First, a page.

Bulk potential energy by different methods

Sebastian Hütter sebastia... at ovgu.de
Sat Jun 3 18:41:58 UTC 2017


Is should be - cohesive energies, structural relaxations do not use a 
> 'total energy' but you subtract one or more total energies and work with a 
> difference. That should be well defined and comparable between methods (and 
> to experiment).
Okay, now some things make more sense. I have checked some of my memories 
with literature, please correct me if/where I got something wrong...

In genereal, E_coh = E_total - Sum(Atoms, E_iso(atom)).

For classical potentials such EAM, a single atom in vacuum is taken to have 
E_iso=0, so E_coh = E_total. This is what i.e. LAMMPS prints as total 
potential energy, so here we get the cohesive energy directly.
For our DFT case, an isolated atom in vacuum *has* a nonzero energy, namely 
that of its spin-paired, neutral, and spherically symmetric state. We can 
find that by placing one atom in a (non-periodic) large cell, and 
calculating the energy: because there is no bonding anywhere, E_coh is 0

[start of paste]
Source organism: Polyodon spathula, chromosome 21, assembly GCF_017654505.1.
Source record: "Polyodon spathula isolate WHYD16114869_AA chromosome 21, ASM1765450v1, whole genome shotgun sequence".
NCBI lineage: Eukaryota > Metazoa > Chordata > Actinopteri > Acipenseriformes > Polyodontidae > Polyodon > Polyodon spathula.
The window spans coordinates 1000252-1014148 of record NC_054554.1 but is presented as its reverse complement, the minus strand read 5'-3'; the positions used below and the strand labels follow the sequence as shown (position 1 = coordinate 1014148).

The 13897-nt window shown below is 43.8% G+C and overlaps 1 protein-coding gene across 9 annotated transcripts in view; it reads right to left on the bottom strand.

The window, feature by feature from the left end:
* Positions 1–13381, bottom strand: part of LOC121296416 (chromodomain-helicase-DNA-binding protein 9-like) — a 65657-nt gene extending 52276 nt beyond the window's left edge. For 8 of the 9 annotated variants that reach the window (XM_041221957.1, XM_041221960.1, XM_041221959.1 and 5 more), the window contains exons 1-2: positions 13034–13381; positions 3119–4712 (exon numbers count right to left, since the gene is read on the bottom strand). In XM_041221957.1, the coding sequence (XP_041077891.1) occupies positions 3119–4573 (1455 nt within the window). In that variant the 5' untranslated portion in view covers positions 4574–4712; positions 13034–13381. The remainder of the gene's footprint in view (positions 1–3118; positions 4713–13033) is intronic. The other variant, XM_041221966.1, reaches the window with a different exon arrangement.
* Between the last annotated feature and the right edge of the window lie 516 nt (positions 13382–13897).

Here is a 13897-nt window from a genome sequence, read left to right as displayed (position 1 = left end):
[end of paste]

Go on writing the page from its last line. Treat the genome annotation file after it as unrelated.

and the individual atom's energy is the system energy. Subtracting that 
from the bulk total energy yields the cohesive energy, which should now 
agree with that found with classical potentials as well as experiments. 
Additionally, for the same applied cell distortion, we should get the same 
change in energy from both methods (assuming same relaxed lattice 
parameter) - if this wasn't the case, calculating B = V d²E/dV² wouldn't 

However, for the Al bulk case using the basis set and potential from before 
(a=4.05A), I find:
E_tot = -288.01 eV / unit cell
E_iso,al = 52.9318 eV / atom
-> E_coh = E_tot - 4*E_iso,al = -16.285 eV or -4.07 eV / atom

This is quite far off from the known value - even if we optimize closer to 
the lowest-energy lattice parameter, it only gets even more wrong.

Thank you for your patience,

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